As NYTimes reported, immediately after Beijing announced that a wave of new coronavirus outbreaks had been detected, an official said that supermarket chains must ensure timely replenishment. The city has a limited stock of foods and oils to meet people’s needs for the next month. Evelyn Zheng, a freelance writer who lives in Beijing, isn’t going to take any chances.

Her relatives in Shanghai are urging her to either leave Beijing or stock up on food. For weeks, Zheng has been reading social media posts from residents in Shanghai who chronicle the chaos and misery of living under a month-long seal of control in Shanghai.

When she buys food, Zheng sees many neighbors have the same idea, and some store shelves have been swept empty.

Zheng says, “At first, I was worried about Shanghai, because my family is there, and there was no good news from any of my friends.”
Zheng adds, “Now, Beijing is starting, too, and I don’t know when it will land on my head.”

Residents joined forces and reposted content that had been removed from the Internet with a speed and ingenuity that at one point overwhelmed censors.

Some political and academic elites have suggested that the government’s propaganda about the Shanghai lockdown undermines its credibility.

Fang Kecheng is a journalism professor at the Chinese University of Hong Kong who studies media and politics.

He said, “The reality is that these past few years, official propaganda has been pretty successful, or at least rarely has met such strong pushback.”
He adds, “We can see this is not a regular situation. The temperature of public opinion is very different.”

A video titled “Voices of April” is only six minutes long and pairs black-and-white images of the Shanghai skyline with a variety of voices recorded over the past month: residents loudly asking the government for supplies; a son pleading to have his sick father hospitalized; a grassroots cadre explaining to frustrated callers in a sobbing voice that she, too, is tired and unable to do anything.

An anonymous user initially posted the video on social media. Censorship then quickly deleted the video.

But netizens played a cat-and-mouse game to avoid censors by posting the video’s footage upside down, embedding it in other images, or using the video’s voiceover to post on an unrelated video.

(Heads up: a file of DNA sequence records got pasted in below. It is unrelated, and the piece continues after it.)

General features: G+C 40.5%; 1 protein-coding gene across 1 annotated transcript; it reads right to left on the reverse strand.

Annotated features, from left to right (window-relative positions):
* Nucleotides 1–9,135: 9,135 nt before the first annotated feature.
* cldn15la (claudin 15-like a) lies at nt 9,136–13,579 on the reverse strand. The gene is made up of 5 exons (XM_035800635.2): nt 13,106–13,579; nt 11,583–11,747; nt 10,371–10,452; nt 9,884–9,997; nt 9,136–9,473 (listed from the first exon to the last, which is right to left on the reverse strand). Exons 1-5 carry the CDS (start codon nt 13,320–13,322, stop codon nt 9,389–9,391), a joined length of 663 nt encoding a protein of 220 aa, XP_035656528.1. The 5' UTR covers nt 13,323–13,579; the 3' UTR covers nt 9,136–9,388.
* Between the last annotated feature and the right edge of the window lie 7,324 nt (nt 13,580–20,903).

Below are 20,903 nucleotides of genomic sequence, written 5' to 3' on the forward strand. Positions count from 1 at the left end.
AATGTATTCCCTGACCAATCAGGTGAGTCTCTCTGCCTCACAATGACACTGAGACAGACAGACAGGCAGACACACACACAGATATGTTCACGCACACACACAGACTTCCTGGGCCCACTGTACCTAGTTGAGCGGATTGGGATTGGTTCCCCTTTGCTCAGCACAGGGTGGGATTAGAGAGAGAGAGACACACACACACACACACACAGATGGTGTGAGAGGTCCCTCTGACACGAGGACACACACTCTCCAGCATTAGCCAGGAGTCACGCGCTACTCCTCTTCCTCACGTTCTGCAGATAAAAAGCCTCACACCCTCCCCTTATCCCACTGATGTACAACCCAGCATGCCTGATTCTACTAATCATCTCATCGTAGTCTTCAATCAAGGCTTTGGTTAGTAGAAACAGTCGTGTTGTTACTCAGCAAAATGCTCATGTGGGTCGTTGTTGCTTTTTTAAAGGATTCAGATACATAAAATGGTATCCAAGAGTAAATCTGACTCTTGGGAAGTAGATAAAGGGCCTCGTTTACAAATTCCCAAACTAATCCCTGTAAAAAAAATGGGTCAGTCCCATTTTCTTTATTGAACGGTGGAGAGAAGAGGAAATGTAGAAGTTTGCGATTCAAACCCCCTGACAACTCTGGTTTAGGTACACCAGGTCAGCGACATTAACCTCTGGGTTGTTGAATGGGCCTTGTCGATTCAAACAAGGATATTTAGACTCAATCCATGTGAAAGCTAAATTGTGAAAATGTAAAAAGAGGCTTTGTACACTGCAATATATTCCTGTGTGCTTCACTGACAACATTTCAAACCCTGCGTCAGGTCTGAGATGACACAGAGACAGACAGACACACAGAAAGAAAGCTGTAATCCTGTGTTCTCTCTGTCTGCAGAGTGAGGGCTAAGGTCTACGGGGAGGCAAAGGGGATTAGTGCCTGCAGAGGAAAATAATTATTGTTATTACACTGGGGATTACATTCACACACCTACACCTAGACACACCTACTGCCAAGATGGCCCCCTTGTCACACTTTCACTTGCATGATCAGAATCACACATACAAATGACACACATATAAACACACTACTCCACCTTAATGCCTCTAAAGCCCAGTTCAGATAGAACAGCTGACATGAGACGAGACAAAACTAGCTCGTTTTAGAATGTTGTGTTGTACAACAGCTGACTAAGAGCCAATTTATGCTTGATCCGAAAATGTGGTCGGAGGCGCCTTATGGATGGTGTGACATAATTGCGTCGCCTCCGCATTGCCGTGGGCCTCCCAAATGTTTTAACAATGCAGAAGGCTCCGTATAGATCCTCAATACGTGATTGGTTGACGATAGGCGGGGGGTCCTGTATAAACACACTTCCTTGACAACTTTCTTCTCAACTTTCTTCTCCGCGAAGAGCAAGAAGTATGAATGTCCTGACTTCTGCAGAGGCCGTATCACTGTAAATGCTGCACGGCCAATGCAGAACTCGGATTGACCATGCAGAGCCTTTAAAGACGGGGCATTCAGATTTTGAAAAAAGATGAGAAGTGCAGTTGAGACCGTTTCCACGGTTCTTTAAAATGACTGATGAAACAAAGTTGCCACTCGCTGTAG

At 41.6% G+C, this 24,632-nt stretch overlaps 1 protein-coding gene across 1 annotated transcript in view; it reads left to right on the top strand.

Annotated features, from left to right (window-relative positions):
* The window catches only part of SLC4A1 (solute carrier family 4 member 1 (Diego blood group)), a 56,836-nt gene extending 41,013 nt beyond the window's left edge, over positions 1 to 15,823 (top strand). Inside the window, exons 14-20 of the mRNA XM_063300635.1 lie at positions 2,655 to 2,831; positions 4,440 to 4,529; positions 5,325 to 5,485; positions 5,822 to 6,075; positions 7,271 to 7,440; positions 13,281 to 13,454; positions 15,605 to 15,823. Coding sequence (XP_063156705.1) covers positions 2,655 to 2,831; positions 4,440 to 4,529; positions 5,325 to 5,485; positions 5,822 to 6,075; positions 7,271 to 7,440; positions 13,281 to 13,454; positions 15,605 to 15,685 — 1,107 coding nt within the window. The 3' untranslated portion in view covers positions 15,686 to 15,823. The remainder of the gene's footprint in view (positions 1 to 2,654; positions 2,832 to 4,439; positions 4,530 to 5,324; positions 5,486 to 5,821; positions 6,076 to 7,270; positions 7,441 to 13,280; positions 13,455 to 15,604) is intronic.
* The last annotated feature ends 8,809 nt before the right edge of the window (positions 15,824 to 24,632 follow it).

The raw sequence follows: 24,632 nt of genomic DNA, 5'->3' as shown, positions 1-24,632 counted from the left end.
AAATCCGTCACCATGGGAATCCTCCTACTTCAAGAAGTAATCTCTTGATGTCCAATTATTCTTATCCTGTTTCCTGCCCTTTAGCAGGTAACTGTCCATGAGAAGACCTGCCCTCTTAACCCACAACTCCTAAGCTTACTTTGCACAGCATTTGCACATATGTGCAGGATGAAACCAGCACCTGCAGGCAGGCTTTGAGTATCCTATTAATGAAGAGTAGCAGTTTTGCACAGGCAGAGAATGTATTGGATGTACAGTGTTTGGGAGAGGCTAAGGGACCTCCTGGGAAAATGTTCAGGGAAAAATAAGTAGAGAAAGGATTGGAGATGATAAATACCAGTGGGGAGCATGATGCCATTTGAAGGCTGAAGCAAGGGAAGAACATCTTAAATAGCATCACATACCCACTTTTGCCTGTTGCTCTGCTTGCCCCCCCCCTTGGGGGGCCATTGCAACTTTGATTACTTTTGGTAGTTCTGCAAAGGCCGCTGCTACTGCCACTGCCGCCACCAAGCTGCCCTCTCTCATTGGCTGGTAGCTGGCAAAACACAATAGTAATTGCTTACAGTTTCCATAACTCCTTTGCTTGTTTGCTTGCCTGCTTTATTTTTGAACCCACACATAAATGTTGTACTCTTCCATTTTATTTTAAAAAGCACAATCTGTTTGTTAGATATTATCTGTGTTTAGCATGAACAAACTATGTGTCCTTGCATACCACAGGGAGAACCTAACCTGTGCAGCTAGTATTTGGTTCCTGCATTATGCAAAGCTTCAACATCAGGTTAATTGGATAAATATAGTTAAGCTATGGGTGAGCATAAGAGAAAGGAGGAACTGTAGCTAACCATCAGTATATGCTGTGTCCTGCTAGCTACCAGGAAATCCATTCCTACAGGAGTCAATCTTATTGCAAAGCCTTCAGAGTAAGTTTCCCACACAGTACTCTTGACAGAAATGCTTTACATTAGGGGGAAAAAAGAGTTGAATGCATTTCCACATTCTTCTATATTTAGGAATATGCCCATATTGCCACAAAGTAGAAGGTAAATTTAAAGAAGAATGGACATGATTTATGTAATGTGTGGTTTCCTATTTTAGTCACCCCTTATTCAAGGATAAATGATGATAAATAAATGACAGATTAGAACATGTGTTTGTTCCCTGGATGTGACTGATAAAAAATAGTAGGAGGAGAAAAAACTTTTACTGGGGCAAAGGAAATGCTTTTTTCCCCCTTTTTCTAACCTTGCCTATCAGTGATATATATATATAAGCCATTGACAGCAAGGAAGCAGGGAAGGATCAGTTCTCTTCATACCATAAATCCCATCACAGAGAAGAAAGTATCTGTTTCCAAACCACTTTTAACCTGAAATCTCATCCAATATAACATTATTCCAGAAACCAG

There was even a way around censorship by having SpongeBob SquarePants sitting in a Krusty Krab fast food restaurant watching the video on a cartoon computer.

Xiao Qiang, who studies Internet freedom at the University of California, Berkeley, says that the scale of censorship needed to suppress dissent is “too large this time.”

“The censorship is more effective than two years ago, but this shows its limit. They can’t solve the root of the problem. People see the government could be getting this wrong to the point of disaster,” Xiao said, pointing to emerging complaints that the zero Covid policy could be self-defeating and unrealistic.”

Earlier this month, Shanghai’s Oriental TV announced that it would host a star-studded variety show with songs and dances celebrating the government’s campaign against the epidemic.

However, Dongfang TV postponed the show after angry reactions emerged online.
Dongfang TV wrote on its Weibo account that “We welcome your valuable comments on our work.”

As NY Times reported, the Shanghai lockdown in its fourth week has created a rare challenge for China’s propaganda infrastructure.

Officials have defended their deployment of extensive, heavy-handed lockdowns as the Omicron variety spreads across the country.

They’ve promoted a triumphalist version of their Covid reaction, claiming that only the Chinese government dared to combat and contain the infection.

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